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Setting and Meeting Expectations

Communication is key in client relations.

My good friend’s wife works in HR at a Wall Street investment bank. We were talking recently about how such a large percentage of the compensation on Wall Street is in bonuses and how hard that must be for the bankers to plan for. She said something that hit home — they should never be surprised because it is all about setting expectations. They make sure that throughout the year the bankers know where they stand in terms of performance. They should never be told something at an end-of-year review (when they are also given their bonus number) that they didn’t know was coming. Communication is key.

We need to do the same thing with our customers. We need to make sure we are setting expectations throughout the process — from the first consult, through every site meeting, and into handover. I remember being at a Crestron training years ago and Eric Roach said to me, “Always set realistic expectations.”  That said, you need to be careful that you don’t undersell and seem negative, but you need to be realistic as well.

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If the client has dreams of controlling everything in their home with Amazon Alexa being the primary interface, it is important to let them know that Alexa is far from perfect, commands will need be repeated, and you will find yourself shouting at it. And don’t forget something that has tripped me up many times — the “I’ll give it a shot and see how it works for you” method. That can get you into a lot of trouble because the client doesn’t remember that you said it is iffy — they just remember that they are going to get their smart coffee maker to make coffee in the morning when they activate their wake-up scene in the bedroom. Even if you get it to work the first time, it may not work later because either a third API changes (see Google and “Works with Nest”) or even an update from your control system may cause an incompatibility.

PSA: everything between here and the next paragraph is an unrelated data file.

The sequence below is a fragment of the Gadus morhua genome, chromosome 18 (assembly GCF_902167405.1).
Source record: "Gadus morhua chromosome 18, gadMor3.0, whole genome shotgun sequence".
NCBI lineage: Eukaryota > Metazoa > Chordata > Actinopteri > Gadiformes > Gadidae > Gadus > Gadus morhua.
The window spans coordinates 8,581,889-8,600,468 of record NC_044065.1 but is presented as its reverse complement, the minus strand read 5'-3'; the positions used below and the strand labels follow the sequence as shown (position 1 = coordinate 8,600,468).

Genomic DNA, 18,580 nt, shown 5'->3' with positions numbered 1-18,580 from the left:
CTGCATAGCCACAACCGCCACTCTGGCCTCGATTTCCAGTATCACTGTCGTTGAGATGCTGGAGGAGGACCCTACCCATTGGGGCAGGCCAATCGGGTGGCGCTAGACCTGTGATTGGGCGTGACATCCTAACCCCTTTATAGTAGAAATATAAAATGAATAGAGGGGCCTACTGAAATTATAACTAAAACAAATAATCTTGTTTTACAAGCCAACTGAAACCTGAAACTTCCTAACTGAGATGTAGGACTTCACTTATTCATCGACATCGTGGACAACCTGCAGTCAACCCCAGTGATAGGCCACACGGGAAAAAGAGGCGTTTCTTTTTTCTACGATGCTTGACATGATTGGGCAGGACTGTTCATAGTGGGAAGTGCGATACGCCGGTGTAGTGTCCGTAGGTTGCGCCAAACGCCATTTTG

Not only do we need to make sure the expectations are set, but any and all foreseeable (and some not foreseeable) issues need to be put in writing and communicated to the client. We always warn clients that firmware updates from third party devices — everything from TVs to AVRs to thermostats to AppleTVs — can break or limit integration. There will usually be a solution, but it may require a service call. Remember: document, document, document.  Every conversation, every decision. Provide daily project updates when on site with all changes or decisions that have been agreed to. Moving the TV over three inches to account for the light switch? Put it in writing in your daily or weekly update to the client.

And not only is it that things change both during the project and with third-party integrations, but things can change with product we sell as well. From day one, we emphasize our support plans and the fact that there will be hiccups, downtime, and service calls. We are working with disparate technologies, not plumbing. Things are very delicate, are subject to interactions with dozens or more of other devices, and need some TLC. The relationship with a home tech pro is long term, not set-it-and-forget-it.

We Find it very useful to have analogies to put things into perspective. Some great comparisons include cars — they need regular service and maintenance;  computers — need frequent software updates and security patches, as well as replacement; and even fashion — they are not wearing the same clothes they wore 20 years ago. Even if they are still functional, they aren’t up to date.

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The best way to know how to explain all of this to a client is to put yourself in their shoes, which leads me to the second thing Eric said to me: “Always eat the groceries.” This means you shouldn’t just buy the equipment and install it for your clients; you should also install it in your own home and live with it. Understand all of the quirks and all of the work-arounds, and even the added bonuses and interesting ways you find to use it. Give your techs and sales team an allowance to put gear into their own home so they can speak to clients from a point of knowledge and they can troubleshoot more effectively.

If you eat the groceries, you will know what expectations to set and you will be able to consistently meet those expectations, resulting in successful projects and happy clients.

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